“I would like to be able to report that our positions are always embraced by regulators, but of course it would be unrealistic to have any such expectation!” says McGuffin. “But we have had important influence on many and diverse regulations adopted by federal agencies and occasionally by states. And we maximize opportunities for such outcomes by first engaging with our members and then communicating to regulators with as much clarity as we can. Importantly, we have also built and continue to maintain respectful relationships with government agencies, even when we disagree with them.”
AHPA will always serve first and foremost as a resource for its members-nearly 400 companies, including growers, processors, manufacturers, and marketers of herbs and herbal products (foods, dietary supplements, cosmetics, and non-prescription drugs).
AHPA’s educational and technical tools for its members are vast, including the association’s AHPA NDI Database, created in 2005, which helps the entire supplements industry by providing a searchable repository of new dietary ingredient notifications submitted to FDA. During McGuffin’s presidency, AHPA’s board has adopted nearly 30 trade requirements or guidance policies to help promote responsible herb commerce and, in AHPA’s words, “represent meaningful self-regulation for the herbal products industry.” During McGuffin’s tenure, the association also issued second editions of its Herbs of Commerce (an incorporated reference in FDA’s labeling rules for herbal supplements) and Botanical Safety Handbook-both key industry primers, with McGuffin serving as managing editor. It also regularly hosts in-person events and webcasts on regulatory and technical issues, and keeps its membership informed through newsletters and e-mail alerts.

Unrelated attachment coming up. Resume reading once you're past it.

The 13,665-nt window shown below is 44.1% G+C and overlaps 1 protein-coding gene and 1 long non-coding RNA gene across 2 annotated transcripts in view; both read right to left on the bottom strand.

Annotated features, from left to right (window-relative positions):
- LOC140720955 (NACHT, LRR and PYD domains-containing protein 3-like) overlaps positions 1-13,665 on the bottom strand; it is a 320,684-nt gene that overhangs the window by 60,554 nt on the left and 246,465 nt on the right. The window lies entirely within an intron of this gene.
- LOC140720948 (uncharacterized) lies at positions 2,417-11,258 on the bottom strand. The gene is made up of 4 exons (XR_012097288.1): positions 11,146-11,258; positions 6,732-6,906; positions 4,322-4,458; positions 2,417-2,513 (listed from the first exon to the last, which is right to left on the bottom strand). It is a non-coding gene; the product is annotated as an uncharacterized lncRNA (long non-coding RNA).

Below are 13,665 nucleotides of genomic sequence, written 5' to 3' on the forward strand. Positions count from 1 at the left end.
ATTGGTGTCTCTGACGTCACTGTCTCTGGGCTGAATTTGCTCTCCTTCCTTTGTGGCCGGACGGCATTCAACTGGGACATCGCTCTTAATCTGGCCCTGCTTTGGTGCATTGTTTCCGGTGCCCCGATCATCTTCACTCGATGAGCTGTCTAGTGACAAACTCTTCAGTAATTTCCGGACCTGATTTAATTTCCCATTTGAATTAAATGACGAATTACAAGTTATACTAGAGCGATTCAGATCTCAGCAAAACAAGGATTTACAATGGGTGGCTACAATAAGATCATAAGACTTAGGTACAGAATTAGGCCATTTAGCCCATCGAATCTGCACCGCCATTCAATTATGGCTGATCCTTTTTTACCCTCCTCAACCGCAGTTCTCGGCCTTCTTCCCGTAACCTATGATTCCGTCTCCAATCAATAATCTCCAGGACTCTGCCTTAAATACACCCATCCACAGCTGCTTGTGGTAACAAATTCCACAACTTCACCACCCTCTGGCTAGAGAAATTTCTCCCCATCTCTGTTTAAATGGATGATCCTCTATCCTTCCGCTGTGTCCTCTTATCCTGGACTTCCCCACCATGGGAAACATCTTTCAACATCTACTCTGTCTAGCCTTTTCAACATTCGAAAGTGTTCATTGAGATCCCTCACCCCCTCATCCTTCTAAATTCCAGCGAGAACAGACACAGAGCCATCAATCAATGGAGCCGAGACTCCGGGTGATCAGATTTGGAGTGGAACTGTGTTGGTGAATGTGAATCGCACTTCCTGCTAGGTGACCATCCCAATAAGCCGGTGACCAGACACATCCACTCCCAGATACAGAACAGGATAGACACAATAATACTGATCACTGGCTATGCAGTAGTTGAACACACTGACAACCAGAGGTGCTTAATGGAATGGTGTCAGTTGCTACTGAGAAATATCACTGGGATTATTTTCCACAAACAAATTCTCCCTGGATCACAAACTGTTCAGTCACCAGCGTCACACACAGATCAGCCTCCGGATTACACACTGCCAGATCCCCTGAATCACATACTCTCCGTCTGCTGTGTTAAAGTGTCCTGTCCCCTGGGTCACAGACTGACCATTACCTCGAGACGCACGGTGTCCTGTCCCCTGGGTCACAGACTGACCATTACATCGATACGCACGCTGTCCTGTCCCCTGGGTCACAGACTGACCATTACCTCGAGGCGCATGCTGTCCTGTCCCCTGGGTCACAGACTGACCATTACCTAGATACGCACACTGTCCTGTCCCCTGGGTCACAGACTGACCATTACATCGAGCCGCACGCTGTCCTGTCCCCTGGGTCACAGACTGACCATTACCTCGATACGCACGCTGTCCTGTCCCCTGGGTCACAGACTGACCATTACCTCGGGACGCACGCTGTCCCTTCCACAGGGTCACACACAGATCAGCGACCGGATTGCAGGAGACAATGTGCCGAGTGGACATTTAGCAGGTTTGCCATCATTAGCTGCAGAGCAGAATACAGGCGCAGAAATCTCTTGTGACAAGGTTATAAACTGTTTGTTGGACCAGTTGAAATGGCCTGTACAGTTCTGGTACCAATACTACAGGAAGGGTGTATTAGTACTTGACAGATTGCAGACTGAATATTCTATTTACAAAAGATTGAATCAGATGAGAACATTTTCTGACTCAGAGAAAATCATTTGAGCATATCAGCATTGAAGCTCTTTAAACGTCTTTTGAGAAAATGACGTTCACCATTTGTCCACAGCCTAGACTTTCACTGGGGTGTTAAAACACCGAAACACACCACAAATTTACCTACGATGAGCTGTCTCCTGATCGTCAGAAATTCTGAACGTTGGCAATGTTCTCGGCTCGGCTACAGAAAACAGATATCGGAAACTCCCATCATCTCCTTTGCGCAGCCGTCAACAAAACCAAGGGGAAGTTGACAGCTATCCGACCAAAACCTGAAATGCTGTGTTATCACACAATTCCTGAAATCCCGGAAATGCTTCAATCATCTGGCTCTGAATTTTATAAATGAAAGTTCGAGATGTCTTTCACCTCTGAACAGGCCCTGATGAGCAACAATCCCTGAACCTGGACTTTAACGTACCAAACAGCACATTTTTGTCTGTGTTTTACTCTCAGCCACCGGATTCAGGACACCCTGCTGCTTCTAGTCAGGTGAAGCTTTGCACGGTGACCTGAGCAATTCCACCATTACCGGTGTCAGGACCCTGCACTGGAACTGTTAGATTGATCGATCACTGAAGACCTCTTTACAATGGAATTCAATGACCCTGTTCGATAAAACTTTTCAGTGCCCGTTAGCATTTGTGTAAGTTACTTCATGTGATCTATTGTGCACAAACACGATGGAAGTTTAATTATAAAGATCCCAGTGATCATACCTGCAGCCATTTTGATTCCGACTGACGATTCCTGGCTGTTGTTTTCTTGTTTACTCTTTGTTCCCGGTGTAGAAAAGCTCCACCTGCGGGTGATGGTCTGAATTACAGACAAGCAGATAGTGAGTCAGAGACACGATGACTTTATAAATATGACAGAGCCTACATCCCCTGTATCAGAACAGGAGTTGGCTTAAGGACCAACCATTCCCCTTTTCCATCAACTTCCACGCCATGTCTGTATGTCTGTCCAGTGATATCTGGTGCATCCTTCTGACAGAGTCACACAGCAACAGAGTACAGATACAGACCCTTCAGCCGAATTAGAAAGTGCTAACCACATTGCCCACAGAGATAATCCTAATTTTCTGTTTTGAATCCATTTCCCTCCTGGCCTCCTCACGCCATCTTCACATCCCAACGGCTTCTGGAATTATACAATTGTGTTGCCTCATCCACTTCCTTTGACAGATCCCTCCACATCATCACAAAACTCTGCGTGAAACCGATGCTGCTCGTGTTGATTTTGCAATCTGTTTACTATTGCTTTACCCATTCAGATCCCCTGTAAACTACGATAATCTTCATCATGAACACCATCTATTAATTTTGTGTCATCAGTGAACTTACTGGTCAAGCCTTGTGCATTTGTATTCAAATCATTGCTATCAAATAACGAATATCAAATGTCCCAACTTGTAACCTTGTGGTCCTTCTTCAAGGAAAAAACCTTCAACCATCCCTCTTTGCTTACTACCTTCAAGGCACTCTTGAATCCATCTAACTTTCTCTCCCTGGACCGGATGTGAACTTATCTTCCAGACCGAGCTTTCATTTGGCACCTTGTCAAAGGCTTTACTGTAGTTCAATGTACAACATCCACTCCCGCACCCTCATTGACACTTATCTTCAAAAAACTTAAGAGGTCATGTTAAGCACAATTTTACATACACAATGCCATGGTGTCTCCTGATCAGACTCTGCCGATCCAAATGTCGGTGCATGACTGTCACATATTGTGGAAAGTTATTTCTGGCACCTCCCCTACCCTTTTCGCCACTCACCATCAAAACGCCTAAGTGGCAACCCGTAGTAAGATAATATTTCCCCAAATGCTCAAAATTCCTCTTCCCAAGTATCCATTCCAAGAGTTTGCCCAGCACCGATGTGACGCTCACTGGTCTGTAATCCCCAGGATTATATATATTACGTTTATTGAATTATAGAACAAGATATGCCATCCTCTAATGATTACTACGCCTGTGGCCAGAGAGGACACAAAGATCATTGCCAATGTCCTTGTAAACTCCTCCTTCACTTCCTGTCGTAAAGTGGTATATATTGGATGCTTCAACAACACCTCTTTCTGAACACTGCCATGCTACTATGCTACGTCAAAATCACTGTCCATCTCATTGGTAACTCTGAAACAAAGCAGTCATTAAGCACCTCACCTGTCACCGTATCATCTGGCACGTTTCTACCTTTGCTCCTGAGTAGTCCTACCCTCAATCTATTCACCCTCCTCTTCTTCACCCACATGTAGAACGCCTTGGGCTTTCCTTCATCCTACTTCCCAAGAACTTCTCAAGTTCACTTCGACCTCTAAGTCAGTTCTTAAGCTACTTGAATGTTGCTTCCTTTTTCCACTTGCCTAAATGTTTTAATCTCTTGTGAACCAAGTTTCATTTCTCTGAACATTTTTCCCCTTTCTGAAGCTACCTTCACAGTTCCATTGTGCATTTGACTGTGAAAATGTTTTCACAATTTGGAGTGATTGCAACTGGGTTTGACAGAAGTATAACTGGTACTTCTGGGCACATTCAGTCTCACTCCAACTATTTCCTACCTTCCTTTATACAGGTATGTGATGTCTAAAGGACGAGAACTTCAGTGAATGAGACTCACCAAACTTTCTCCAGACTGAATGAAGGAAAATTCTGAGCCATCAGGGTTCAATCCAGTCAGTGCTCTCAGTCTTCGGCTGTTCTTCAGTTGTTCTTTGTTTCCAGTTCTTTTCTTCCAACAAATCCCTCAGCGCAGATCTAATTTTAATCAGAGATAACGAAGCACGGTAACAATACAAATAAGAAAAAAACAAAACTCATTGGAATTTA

McGuffin also ensures that the association monitors the current market, keeping its eye on which herbal categories are growing and in need of guidance and exchange of information. Under McGuffin’s watch, the association has created additional committees reflecting some of the most active herbal markets in the past 20 years: Sports Nutrition, Cannabis, Ayurvedic Products, Chinese Herbal Products, Analytical Labs, Tea & Infusion Products, and Sustainability. Says McGuffin: “It is important to remember that the herbal products industry is not monolithic. We see emerging niche interests, expertise, and needs. In order to serve the many and diverse needs of the industry, it has been vital for AHPA to tap the experts in various of these niches, and we do that by chartering committees that serve these separate and specific segments.”